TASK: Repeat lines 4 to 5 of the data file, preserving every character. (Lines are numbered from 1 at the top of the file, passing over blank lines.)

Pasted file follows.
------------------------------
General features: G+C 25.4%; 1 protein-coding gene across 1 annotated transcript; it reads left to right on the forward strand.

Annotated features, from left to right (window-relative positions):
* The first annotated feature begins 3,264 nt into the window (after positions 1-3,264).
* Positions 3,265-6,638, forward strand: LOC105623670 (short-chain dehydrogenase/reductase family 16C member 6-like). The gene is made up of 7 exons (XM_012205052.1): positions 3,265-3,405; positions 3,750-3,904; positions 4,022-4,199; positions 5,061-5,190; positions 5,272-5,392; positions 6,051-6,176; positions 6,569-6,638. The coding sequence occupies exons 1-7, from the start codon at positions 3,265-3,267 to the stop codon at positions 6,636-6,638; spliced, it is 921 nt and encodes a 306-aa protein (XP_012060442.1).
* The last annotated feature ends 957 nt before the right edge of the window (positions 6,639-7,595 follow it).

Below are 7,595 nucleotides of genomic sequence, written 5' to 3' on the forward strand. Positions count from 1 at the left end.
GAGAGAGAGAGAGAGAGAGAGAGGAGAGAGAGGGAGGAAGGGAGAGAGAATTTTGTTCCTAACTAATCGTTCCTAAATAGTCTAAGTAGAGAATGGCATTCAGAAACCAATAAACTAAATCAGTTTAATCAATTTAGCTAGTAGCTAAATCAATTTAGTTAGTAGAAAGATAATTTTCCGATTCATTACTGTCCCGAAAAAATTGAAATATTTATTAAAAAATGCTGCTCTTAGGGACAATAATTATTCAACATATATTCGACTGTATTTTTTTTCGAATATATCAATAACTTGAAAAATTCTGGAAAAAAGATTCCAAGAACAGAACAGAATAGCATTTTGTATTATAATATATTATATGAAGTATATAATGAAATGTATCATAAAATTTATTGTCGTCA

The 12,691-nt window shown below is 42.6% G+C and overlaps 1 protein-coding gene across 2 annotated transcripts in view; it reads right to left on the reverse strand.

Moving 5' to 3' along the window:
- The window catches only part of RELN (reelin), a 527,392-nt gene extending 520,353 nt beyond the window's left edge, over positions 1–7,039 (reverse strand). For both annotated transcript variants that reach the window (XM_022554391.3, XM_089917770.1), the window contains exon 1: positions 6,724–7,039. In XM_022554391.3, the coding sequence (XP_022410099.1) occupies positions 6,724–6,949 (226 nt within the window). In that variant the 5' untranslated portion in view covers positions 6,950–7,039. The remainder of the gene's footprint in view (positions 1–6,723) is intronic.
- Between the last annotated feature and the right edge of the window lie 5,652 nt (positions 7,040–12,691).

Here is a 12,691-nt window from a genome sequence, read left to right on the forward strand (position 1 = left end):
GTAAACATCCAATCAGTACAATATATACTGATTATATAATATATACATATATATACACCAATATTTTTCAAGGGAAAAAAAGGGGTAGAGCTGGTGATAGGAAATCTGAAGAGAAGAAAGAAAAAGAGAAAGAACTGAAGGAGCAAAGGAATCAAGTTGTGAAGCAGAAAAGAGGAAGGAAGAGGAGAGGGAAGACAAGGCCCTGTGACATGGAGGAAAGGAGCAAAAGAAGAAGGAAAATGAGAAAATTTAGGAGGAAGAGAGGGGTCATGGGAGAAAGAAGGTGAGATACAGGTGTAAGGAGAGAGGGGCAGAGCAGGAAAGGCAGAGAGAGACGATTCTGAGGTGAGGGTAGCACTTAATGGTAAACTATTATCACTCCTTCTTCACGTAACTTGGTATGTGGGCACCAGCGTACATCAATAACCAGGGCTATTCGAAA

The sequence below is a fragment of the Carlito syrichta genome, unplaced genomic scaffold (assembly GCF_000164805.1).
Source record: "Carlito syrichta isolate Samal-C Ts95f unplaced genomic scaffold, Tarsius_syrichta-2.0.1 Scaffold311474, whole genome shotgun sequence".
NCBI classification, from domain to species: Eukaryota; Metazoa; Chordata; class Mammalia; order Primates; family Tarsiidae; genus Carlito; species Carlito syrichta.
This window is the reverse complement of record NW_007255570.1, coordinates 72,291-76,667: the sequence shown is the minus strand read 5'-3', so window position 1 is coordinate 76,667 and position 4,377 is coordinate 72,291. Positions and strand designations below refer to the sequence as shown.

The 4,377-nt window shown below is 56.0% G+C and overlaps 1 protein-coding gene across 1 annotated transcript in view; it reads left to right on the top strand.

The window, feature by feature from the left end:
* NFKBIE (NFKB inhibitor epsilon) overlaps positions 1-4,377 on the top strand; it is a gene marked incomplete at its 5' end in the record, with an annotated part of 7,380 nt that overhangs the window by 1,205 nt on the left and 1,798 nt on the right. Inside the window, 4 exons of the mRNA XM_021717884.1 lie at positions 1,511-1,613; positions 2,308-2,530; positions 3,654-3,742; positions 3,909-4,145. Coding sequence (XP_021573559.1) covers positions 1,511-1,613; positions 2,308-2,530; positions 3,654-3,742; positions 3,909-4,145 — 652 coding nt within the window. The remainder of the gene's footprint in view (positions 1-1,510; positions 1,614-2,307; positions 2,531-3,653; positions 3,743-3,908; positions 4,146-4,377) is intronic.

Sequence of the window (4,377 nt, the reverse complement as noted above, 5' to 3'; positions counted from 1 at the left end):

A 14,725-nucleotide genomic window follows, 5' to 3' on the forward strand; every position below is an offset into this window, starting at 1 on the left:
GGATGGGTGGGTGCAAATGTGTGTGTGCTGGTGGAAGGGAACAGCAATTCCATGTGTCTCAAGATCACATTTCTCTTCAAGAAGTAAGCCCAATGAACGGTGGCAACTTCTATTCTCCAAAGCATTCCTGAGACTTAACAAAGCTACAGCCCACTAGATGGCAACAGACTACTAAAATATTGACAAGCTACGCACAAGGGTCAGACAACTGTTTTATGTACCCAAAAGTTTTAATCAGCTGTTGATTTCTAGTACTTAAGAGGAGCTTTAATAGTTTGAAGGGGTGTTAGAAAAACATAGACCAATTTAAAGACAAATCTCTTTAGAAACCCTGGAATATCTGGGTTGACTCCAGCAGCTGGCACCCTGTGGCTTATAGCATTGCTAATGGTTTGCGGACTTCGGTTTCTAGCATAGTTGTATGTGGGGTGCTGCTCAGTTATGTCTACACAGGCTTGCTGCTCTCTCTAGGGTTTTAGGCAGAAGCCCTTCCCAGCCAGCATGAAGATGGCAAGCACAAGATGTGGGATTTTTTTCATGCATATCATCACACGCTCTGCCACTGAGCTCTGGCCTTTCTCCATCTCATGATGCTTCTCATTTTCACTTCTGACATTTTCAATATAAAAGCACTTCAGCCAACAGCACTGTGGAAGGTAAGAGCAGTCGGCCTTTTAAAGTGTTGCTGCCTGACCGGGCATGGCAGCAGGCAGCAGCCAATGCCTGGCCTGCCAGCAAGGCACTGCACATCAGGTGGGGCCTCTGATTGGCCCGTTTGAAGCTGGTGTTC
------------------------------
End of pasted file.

* Positions 3,265-6,638, forward strand: LOC105623670 (short-chain dehydrogenase/reductase family 16C member 6-like). The gene is made up of 7 exons (XM_012205052.1): positions 3,265-3,405; positions 3,750-3,904; positions 4,022-4,199; positions 5,061-5,190; positions 5,272-5,392; positions 6,051-6,176; positions 6,569-6,638. The coding sequence occupies exons 1-7, from the start codon at positions 3,265-3,267 to the stop codon at positions 6,636-6,638; spliced, it is 921 nt and encodes a 306-aa protein (XP_012060442.1).
* The last annotated feature ends 957 nt before the right edge of the window (positions 6,639-7,595 follow it).